A two image gif: a model of an 18th century French binding and a real 18th century French Binding
Conservators often make models of bindings in order to understand how materials, structures, and techniques interact. Models are different from a facsimile or pastiche bindings: they are not intended to look like an old binding, but are made as closely as possible to replicate an historic structure. Making models helps conservators understand subtleties and procedures of construction, and aids in determining what physical evidence is essential to preserve. While acknowledging a model’s new materials, conservators can also use them as a mock-up to test treatment options.
The model above was made by following the technical descriptions in Diderot, Dudin, and Gauffencourt. (1) How does this gif inform our understanding of the relationship between the model and historic binding? How can the lacuna between them be interpreted? In this gif, the model simultaneously bursts out of the historic binding as the binding disappears into the model, possibly analogous to our conceptual understanding of the two.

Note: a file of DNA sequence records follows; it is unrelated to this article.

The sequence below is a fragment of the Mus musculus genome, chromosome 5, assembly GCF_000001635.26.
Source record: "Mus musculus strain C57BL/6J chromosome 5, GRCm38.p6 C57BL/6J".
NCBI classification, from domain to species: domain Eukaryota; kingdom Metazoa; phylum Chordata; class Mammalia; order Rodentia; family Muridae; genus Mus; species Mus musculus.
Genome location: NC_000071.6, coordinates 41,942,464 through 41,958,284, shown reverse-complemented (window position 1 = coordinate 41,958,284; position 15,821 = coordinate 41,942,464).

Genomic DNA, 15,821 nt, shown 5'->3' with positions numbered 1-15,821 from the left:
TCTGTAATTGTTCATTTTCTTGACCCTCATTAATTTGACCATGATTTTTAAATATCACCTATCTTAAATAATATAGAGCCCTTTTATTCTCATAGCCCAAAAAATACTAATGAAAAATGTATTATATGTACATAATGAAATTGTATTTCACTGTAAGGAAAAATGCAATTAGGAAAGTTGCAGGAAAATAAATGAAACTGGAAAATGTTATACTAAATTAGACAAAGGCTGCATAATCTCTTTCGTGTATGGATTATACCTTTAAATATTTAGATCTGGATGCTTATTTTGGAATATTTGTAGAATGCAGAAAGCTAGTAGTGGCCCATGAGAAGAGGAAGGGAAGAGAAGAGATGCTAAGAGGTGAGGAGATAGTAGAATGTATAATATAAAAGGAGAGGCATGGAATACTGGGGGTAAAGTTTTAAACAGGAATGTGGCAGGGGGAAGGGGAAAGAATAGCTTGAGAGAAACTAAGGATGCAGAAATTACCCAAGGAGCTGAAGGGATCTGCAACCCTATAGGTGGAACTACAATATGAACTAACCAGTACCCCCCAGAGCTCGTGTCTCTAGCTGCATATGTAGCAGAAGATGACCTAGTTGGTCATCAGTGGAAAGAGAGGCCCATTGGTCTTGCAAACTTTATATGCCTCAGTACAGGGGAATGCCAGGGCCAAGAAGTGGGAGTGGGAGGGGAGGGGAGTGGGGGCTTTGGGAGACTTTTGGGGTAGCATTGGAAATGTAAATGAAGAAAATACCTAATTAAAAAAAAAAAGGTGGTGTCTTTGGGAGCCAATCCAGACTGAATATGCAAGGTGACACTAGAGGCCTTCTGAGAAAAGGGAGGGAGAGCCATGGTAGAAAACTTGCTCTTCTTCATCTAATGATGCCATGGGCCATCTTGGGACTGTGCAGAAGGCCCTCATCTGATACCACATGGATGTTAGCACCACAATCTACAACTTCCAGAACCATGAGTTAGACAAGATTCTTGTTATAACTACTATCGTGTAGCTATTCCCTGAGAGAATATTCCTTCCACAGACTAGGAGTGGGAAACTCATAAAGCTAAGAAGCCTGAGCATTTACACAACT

1. Denis Diderot and Jean le Rond d’Alembert Encylopedié ou Dictionnaire Raisonne des Sciences, des Arts et des Métiers, Paris, 1751-1780; René Martin Dudin L’Art du Relieur-Doreur de Livres, Paris: Saillant & Nyon, 1772; Jean-Vincent Capronnier de Gauffecourt Traité de la Relieure des Livres (originally 1737) trans. by Claude Benaiteau, Austin: W. Thomas Taylor, 1987.
Added 17 Sept 2014: